Large complex software systems often have logs for various information that can be useful for debugging, data mining and analysis. When an application or a system crashes often the error is found in such a log. When performance becomes an issue, the logs can often be useful to try and understand what is going on with the system so you can figure out how to react.
IBM Cognos is no different. There are many different types, targets, and levels of Cognos logging. It has the basic things like error reporting and timestamps which can help isolate performance issues, but it also contains a few other things. For instance, it can tell you when reports were run, when users logged on, when changes were made to objects and many other things. Using this data you could start collecting statistics about how your environment is used and keep track of what is happening without resorting to guessing.
The IBM Cognos Administration and Security Guide has some fairly detailed information about how to set up and use the Cognos logging facilities. This documentation is mostly aimed at administrators, but it is useful for planning how to lay out your environment as well, since you have to make more choices about where and how you store the log data.
By default there is only has one Cognos logging target for “File.” This set up has the various Cognos components logging to cogserver.log. This file log is useful for administrators since it can be used with some standard administration tools like “tail” to watch the log as events occur. It is not a very useful format for doing analysis and reporting, however.
The logging configuration in Cognos Configuration can be configured with multiple different targets of various types. In addition to the File type mentioned above, it can be configured to write to the system log, a named windows event log, or a SQL database. Using an SQL database will let you then consume the data using the Cognos tools you're already familiar with and using – Framework Manager, Datasources, and Report and Query Studio. Cognos even provides a sample package for doing reporting against this database. They provide a handful of reports which can be run to start understanding who, how, and when your Cognos environment is being used.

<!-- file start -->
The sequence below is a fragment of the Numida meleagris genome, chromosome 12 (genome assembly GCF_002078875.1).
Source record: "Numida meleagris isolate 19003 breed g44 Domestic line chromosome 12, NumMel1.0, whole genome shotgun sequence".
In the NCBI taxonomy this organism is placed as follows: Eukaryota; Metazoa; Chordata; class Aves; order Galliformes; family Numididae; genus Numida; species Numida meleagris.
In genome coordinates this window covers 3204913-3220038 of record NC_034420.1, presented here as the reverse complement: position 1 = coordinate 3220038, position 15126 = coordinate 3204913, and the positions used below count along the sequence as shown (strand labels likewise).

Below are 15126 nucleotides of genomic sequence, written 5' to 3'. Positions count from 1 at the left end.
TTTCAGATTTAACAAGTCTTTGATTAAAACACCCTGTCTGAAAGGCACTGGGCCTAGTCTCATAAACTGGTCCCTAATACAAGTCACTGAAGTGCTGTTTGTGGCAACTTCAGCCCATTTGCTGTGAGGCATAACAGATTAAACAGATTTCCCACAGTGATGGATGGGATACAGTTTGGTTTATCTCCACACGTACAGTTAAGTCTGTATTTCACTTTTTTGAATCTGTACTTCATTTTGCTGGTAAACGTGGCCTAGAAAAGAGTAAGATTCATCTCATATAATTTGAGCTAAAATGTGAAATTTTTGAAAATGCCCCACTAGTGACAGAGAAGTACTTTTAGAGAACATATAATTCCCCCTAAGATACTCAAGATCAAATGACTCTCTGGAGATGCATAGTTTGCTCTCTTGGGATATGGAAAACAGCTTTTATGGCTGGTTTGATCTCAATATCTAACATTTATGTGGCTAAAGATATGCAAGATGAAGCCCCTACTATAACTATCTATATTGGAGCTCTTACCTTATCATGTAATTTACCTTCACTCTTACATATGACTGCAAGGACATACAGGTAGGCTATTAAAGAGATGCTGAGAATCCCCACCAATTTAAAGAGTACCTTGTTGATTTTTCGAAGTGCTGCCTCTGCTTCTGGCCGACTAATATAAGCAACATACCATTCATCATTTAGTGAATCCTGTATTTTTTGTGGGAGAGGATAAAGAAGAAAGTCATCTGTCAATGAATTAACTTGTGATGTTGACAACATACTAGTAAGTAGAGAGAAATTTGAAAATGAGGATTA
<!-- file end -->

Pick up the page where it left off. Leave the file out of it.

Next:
There is quite a wealth of information hidden in these tables. There is some Cognos documentation about what the tables and their data available for reference. Basically the types of events are split out into various tables.
Cognos User Logons Table
This table is fairly obvious: it captures the log on and log off event for people accessing Cognos. This includes Framework Manager, Cognos Connection, and third party SDK using applications. It also includes “timeout” information for when a session is not explicitly stopped and instead is terminated after a set period of time. From my research, it seems that shutting down Cognos will result in unbalanced logins. This means sessions could have a logon, without a time out or log off.
To enable this table your Content Manager service needs to be set to at least basic logging.
Cognos Action Table
The action table is often ignored by people using the audit tables. It acts as a log for operations performed on Cognos content store objects. This includes making querying for or making changes to objects in the various studios, Cognos Connection, or third party applications. It can tell you which session – which can be tied to a user using a join – performed which type of action (update, add, move, etc) on which objects.
The objects, unfortunately, are listed as a sort of display name. This makes the audit data difficult to use when tracking the history of an object, but easy to use for building simple reports. Another limitation to this table is that operations that affect multiple objects only show one row. For instance, if you select multiple objects' check boxes in Cognos Connection and click delete, you will only get an entry for the first.
Here again, to enable this table your Content Manager service needs to be set to at least basic logging.
Run Report & Review Report Tables
Using these tables you can figure out who, when, and which reports are used. This is useful if you want to figure out which reports are taking the most time to run, which reports are most frequently used, or other information such as if your saved output is being used or if runs are being done each time. These pieces of information can be critical in determining how to deal with performance issues in a Cognos environment.
To enable this table your report service needs to be set to at least basic logging.
In a future article we will share with you how some of this data from audit tables can be used in creative ways.
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